“Dr. Stephen Rowley’s book about his journey is a must-read for adoptees and professionals who work in the field of adoption. Steve’s first letter to me was very well-written from the adoptee’s point of view and grabbed me as a genuine request to complete himself and find the ‘missing coin.’ I knew from my first contact with him that he was on a mission. I had received lots of letters from adoptees before, but there was something different about his request. He was on a journey to find out about his history and wasn’t going to stop until that was accomplished. Steve’s story of his journey to get his biological history and make the emotional connection with his birth family is well-documented and worth the time to read.”
— Tom X. Lazio, Former Executive Director of American Home Finding Association, Ottumwa, Iowa

“From my own experience as a late-discovery adoptee in reunion and as a professional coach with over 20 years of experience guiding adults navigating midlife transitions, searching for answers to the question, Who am I?, is an experience every human being will encounter at some point in their lives. Dr. Stephen Rowley’s memoir, The Lost Coin, is not only a poignant description of his inner experience of being an adoptee who literally embarks on a decades-long search for the answer to this question, but Dr. Rowley also opens our eyes to consider a universal message for any of us struggling in navigating the unknown. That is, the invisible and powerful force that destiny plays in our lifelong search for wholeness and healing. His experience illustrates that when we are ready and willing to open ourselves up to see the hidden meaning and truths behind our own losses and struggles, we will come to know their purpose for our unique path to growth and healing.”
— Nancy McCaughey, Principal and Professional Certified Coach, Nancy McCaughey Coaching, LLC

“I am pleased to recommend Stephen Rowley’s book, The Lost Coin, as a heartfelt account of the story of adoption. It is especially relevant for those who have been impacted by adoption – those who have been adopted, those who have adopted or are considering it, and others who want to know more. With his background as a psychotherapist and educator, his interest in Jungian psychology and the Eastern philosophy of the lamas, he brings insight into the inner life of those who have been adopted and how others can better understand this journey.”
— Janet Tatum, MSW, Jungian Analyst, PNSJA/IAAP, Certified Sandplay Therapist – Teaching Member STA/ISST, Philemon Foundation Board Member, Redmond, Washington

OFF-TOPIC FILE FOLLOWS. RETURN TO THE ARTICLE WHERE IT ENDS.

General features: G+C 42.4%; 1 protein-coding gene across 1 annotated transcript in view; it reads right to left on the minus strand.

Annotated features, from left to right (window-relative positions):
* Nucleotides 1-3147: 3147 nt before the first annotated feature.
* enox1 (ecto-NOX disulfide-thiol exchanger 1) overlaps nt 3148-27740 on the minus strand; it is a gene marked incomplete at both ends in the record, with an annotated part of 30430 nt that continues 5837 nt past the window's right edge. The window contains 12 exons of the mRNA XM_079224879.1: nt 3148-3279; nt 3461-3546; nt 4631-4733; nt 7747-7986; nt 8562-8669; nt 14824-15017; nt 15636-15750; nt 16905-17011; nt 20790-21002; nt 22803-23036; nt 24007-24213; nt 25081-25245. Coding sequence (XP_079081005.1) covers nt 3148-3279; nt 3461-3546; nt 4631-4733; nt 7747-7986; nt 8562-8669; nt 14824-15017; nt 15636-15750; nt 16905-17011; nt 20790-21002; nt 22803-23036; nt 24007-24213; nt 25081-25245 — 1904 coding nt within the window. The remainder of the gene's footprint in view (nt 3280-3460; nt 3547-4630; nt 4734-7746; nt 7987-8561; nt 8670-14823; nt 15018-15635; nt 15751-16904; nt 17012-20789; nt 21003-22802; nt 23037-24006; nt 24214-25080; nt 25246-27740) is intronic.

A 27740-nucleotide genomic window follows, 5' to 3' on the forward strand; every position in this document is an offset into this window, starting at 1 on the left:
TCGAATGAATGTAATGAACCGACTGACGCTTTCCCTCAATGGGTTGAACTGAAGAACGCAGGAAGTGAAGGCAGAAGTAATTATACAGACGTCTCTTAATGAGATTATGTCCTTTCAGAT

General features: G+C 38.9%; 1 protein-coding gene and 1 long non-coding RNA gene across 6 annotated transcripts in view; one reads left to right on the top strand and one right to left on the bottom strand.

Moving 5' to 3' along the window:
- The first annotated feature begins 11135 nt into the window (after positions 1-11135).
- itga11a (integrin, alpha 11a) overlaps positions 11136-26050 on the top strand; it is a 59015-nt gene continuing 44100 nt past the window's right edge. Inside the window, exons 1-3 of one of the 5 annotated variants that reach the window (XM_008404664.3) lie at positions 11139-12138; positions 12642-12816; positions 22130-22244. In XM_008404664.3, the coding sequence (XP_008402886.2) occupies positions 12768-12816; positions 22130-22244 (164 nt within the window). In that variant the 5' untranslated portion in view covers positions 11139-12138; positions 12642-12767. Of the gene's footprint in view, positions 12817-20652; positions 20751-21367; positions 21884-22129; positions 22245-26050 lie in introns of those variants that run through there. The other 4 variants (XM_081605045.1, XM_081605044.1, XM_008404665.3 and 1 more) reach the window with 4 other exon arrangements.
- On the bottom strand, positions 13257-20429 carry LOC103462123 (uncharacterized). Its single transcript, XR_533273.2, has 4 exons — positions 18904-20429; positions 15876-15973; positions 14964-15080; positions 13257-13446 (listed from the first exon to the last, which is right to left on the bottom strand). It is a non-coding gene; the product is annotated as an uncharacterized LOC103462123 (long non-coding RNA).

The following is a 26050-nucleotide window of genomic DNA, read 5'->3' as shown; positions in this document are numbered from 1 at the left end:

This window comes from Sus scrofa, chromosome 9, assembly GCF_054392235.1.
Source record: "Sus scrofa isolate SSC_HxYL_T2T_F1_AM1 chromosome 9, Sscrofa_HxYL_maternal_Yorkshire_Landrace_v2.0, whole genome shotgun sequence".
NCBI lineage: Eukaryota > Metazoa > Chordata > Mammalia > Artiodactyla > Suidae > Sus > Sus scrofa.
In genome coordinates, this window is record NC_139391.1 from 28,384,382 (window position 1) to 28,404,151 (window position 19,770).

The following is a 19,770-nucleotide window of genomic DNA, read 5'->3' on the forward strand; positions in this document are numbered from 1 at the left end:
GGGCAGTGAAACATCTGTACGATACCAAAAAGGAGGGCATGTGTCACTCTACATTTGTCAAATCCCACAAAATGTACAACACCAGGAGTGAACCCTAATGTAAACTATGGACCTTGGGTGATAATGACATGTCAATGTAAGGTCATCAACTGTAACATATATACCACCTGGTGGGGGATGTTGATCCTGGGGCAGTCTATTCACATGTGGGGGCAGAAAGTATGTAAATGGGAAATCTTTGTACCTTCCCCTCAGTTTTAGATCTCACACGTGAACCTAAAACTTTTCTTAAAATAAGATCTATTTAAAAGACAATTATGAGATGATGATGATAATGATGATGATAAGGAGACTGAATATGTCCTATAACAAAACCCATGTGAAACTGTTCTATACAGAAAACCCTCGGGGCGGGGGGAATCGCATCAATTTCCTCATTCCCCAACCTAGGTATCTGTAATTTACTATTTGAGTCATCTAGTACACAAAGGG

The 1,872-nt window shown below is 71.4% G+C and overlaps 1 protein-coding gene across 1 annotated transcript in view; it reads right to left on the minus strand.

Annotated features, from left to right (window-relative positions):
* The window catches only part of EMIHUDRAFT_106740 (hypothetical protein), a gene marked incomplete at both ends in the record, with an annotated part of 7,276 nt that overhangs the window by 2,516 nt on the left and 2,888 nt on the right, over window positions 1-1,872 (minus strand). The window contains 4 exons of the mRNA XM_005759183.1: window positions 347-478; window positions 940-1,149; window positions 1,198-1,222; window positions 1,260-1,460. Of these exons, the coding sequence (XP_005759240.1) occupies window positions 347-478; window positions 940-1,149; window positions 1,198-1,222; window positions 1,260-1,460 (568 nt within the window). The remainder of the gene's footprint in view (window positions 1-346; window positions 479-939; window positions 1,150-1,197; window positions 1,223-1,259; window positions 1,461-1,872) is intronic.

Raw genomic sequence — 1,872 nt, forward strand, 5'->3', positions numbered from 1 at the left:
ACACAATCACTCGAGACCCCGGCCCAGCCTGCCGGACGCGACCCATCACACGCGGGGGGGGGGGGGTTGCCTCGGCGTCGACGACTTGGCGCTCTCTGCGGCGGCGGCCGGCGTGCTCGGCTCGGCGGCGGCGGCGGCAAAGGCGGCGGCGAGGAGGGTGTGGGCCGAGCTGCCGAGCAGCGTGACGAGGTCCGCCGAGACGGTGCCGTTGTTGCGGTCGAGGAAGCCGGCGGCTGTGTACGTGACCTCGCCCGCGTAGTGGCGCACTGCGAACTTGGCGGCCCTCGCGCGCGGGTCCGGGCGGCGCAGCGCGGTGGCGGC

“The Lost Coin: A Memoir of Adoption and Destiny details the long and at times painful passage of the adoptee to understand their feelings, their past, and to go on living, gaining the feeling of being real in a family that does not share genetic inheritance. Stephen Rowley’s quest to differentiate his feelings and to validate and believe what he felt, hence grounding himself in his emotional life while accepting and loving himself for the child he had been, is the journey of the adoptee.”
— Audrey Punnett, PhD, RPT-S, CST-T, Jungian Child, Adolescent & Adult Analyst (IAAP), author of The Orphan: A Journey to Wholeness, and coauthor of Jungian Child Analysis. 

“In The Lost Coin, Dr. Stephen Rowley eloquently shares his journey of searching for his birth parents. While he underscores the lifelong impact of the trauma of separation of child from parent, he also helps us all to understand the human spirit that both craves and relentlessly reaches for self, hope, and grace. This compellingly honest book will be a comfort for those who are part of an adoption journey and may still be searching for healing, and an incredibly useful witness for those standing ready to help.”
— Rita Soronen, President & CEO, Dave Thomas Foundation for Adoption

About the Author


Stephen Rowley, PhD, is a depth psychotherapist practicing in Bainbridge Island, Washington. His professional past includes serving as an elementary school teacher and principal, and a school district superintendent in Washington and California. He also has been a college professor at three universities in the Pacific Northwest.
He holds a PhD in Administration and Policy Analysis from the Graduate School of Education, Stanford University. He also earned an MA in Counseling Psychology (with an emphasis on clinical and depth psychology) from Pacifica Graduate Institute, Santa Barbara, California.